Dispelling myths about Dopamine. The Chemistry of Error and Motivation
Dopamine is in the cultural zeitgeist. Want to lose weight? Eat the Dopamine Diet. Want to dress happy? Try Dopamine Dressing. Want to be a Silicon Valley hi-tech entrepreneur genius? Boost your dopamine. Want to feel constant pleasure? Stuff as much dopamine in your noggin as you can.
Craving that dopamine hit? Then check your phone. Read a story. Watch an advert. Or visualise something good happening.
Dopamine will enhance your mental prowess, give you the figure you always dreamed of, and make you happy. Not bad for a lowly chemical sloshing around in your brain. And all of it utter rubbish.
Here’s what it does. Dopamine either changes fast or slow. Fast changes are an error signal. Slow changes are a motivation signal. That’s it.
Dopamine: fast and slow. Error and motivation. These correspond to two different ways dopamine is released. One way is a precise, short, large spike in the amount of dopamine, in a small region of brain. The other way is all the time, creating a constant, low concentration soup of dopamine sitting around in many regions of your brain.
(A couple of things to get out of the way. Dopamine is in many places in the brain. There’s some in your eyeball, for example. But when the media says “dopamine” it means the dopamine releasing neurons in small groups in the middle of the brain. And they also mean where those neurons release their dopamine: a big brain region tucked up nice and warm just under your cortex: the striatum).
How is that precise, short, large spike an error signal? Say you wandered into my house unannounced and, instead of throwing you out on your ear, I offered you a chocolate biscuit (McVities, obviously). Your dopamine neurons would burst into life, spiking dopamine. They signalled the error between what you predicted (being forcibly ejected with a hoof to the bum) and what you received (a nice biscuit). This prediction error was in your favour – it was a positive error.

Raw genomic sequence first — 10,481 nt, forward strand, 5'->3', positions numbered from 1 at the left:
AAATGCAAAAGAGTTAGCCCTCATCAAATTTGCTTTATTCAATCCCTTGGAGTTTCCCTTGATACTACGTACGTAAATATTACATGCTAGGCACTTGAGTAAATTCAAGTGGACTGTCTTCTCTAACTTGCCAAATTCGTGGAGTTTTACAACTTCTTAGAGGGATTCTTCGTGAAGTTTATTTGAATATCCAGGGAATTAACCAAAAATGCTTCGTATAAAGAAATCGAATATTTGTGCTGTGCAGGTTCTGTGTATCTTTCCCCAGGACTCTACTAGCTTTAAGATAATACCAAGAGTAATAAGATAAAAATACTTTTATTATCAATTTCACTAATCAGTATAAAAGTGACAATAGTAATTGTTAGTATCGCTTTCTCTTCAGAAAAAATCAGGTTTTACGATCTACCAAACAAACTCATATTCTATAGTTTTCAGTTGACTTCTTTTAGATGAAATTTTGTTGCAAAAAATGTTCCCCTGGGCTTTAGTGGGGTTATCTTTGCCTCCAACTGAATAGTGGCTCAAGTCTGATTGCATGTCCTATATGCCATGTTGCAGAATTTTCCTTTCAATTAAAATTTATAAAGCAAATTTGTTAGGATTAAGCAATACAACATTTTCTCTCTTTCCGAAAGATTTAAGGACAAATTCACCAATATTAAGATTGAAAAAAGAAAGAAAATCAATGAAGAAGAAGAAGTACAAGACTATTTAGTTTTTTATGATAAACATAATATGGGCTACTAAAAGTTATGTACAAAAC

Say I asked you to turn up at my house at 3 o’clock so I could you give you a chocolate biscuit. You turn up at 3 o’clock, and I give you the promised biscuit. What do your dopamine neurons do? Sod all. You predicted you’d get a biscuit at 3 o’clock, you got a biscuit at 3 o’clock; all is right with the world. Nothing surprising is going on. There was no error.
What if, when you turned up at 3 o’clock, I didn’t give you that chocolate biscuit? What if I just blithely ignored your presence instead? Then your dopamine neurons would briefly pause their activity, stopping the release of dopamine. They signalled the error between what you predicted (a chocolate biscuit) and what you received (nothing). This prediction error was not in your favour – it was a negative error.
This is what fast dopamine does: it signals the error between what you predicted and what you got. That error can be positive, negative, or zero.
It is not reward. Dopamine neurons do not fire when you get something good. They fire when you get something unexpected. And they sulk when you don’t get something you expected. Rewards make you happy. Dopamine does not.
And that slow dopamine? The slowly changing, but always low, concentration soup of dopamine? It signals how motivated you are to work. The higher the concentration of this dopamine soup, the harder rats work for food. Take that dopamine soup right down, and rats won’t budge off their backsides to work for food. Dopamine soup is for wanting; is for signalling to your neurons: commit to this course of action. Not happiness.